It is during these early years that one comes to conclude whether other people can be trusted; if one can trust themselves and how one feels about trusting in the unseen. The quality of one’s early care and whether it was primarily empathic on unempathic care will make a big difference.
If ones caregivers were aware and empathic to ones needs, this would have allowed a functional attachment to occur.
Here one would begin to form a sense of trust in being able to rely on others. And providing ones caregivers allowed for one to separate and explore; it would likely lead to self trust being formed.
The thought of letting go and trusting in the unseen would also be more likely to be accepted. And this would be due to the first description; with the memory of being able to rely on ones caregivers supporting the belief that were one to let go and trust in the unseen - one would not be let down.
On the other hand, if ones caregivers were umepathic and generally denied ones needs; ones attachment style would not be functional.
Trusting in others would make one feel uncomfortable and fearful. And if ones caregivers didn’t allow one to separate and explore, it could have lead to one not developing a connection to their instincts and being able to trust themselves.
How their caregivers were, would then be projected onto an unseen power. Letting go may then be interpreted as being controlled and having no choice.
It may have also been a one of event and based on the trauma of having no one there to take care of one’s needs, one was deeply wounded.
The ego mind has formed associations around trust. And the early experiences that one has, helped to create these associations. This means that the ego has held onto them because they are familiar and not because they are functional.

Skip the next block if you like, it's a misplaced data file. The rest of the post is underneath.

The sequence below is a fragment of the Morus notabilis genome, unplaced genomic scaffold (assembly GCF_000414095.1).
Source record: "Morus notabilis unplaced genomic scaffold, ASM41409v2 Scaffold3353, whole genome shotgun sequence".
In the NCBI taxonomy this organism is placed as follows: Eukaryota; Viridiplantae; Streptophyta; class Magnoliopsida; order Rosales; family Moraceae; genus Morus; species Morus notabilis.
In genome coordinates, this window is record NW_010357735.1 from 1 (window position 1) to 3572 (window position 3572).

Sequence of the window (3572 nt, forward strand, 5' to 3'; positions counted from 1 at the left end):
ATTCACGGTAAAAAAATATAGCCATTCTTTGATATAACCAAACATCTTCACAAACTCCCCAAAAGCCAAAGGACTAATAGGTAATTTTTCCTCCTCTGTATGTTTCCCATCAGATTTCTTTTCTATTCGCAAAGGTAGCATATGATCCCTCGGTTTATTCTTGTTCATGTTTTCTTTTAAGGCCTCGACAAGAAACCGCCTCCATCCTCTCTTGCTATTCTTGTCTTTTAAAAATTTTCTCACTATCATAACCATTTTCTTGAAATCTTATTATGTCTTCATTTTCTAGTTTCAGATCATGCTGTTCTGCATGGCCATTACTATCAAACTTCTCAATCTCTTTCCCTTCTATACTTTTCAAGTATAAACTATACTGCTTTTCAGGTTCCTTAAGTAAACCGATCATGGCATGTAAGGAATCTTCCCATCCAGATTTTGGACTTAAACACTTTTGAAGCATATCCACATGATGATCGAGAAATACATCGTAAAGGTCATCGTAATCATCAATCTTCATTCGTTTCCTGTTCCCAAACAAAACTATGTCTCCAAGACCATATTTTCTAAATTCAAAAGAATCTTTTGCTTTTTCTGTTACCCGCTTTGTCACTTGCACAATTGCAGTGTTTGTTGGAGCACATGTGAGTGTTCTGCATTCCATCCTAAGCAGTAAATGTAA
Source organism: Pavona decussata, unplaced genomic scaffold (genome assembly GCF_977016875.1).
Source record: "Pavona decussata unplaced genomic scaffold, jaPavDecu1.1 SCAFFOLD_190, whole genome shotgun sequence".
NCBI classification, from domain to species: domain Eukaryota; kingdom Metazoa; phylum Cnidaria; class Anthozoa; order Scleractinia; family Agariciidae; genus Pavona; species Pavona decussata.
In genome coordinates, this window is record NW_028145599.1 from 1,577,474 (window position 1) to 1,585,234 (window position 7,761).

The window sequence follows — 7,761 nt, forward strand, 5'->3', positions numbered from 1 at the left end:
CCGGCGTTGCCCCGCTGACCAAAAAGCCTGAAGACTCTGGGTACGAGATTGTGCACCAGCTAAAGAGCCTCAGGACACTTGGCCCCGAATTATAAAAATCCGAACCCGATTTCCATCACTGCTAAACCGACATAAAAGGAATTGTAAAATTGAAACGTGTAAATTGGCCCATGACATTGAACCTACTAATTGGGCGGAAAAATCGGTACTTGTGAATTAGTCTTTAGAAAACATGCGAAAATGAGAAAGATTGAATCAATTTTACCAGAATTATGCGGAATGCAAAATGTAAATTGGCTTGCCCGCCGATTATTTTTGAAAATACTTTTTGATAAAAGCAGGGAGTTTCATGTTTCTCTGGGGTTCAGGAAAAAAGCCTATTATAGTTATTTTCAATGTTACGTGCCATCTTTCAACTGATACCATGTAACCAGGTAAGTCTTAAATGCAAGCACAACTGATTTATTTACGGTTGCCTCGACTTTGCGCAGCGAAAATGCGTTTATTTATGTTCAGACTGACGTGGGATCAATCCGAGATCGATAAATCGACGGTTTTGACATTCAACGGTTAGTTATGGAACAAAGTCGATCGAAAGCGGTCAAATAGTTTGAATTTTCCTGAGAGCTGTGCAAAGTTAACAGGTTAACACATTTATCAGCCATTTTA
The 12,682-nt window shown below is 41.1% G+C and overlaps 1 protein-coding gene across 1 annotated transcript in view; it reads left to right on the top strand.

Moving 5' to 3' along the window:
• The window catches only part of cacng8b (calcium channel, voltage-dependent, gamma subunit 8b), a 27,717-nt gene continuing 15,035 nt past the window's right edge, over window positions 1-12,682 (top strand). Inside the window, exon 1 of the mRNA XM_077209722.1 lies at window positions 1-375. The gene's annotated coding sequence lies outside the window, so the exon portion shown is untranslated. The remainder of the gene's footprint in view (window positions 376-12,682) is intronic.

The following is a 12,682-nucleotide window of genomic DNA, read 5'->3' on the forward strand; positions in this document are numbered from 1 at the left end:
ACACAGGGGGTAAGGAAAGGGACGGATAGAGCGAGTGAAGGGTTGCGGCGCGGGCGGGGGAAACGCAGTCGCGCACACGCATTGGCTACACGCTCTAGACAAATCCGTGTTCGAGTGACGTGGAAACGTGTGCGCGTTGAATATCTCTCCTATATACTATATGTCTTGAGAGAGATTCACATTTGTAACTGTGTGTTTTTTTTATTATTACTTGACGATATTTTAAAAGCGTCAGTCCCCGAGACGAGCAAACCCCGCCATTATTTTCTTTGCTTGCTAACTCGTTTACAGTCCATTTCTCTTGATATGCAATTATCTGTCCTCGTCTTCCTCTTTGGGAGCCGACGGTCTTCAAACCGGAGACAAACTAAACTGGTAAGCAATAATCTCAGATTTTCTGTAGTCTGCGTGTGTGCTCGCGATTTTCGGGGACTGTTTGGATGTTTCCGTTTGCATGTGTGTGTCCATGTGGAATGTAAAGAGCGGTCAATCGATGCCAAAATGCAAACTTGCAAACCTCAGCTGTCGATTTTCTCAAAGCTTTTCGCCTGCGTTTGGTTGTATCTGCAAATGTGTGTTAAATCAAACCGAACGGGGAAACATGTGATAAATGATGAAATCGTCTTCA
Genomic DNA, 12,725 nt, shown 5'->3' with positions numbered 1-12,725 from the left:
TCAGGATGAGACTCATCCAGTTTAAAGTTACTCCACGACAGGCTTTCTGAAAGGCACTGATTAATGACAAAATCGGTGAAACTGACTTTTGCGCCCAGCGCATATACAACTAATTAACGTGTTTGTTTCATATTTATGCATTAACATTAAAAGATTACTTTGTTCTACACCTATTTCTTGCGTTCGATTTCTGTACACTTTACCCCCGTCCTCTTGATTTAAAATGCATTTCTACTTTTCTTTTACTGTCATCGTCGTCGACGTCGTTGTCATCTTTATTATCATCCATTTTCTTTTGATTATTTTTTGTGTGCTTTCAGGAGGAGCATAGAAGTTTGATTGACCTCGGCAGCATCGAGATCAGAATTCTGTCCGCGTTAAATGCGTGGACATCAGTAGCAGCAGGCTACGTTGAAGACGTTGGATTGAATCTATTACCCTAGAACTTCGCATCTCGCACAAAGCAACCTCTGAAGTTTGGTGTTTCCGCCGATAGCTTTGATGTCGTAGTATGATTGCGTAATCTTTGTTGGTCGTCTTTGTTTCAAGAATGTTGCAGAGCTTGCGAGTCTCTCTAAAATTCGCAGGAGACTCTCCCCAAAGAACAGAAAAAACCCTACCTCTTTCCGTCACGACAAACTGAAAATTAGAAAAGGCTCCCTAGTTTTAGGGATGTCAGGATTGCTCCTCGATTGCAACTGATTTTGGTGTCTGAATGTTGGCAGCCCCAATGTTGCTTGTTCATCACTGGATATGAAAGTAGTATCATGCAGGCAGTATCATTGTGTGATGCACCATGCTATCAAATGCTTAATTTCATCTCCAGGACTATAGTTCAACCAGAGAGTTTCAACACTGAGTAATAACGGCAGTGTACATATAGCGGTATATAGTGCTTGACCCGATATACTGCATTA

In order to trust, these associations need to be made aware of and released. Because the ego mind will interpret situations based on these associations; project the past onto the present and attract experiences that validate these memories.
And all because they are what is classed as familiar to the ego mind. As to what assistance one needs with this will depend on how much of a challenge this is. A therapist or someone similar may be required. Or some focused reading and then changes in ones behaviour may be enough.
Oliver JR Cooper
Author of 25 books, Transformational Writer, Teacher & Consultant.
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That which is contained within these articles is based on my own empirical understanding and is true for me at the time they were written. However, as I continue to grow, what I perceive as the truth will inevitably change and as a result of this - parts of these articles may not reflect my current outlook.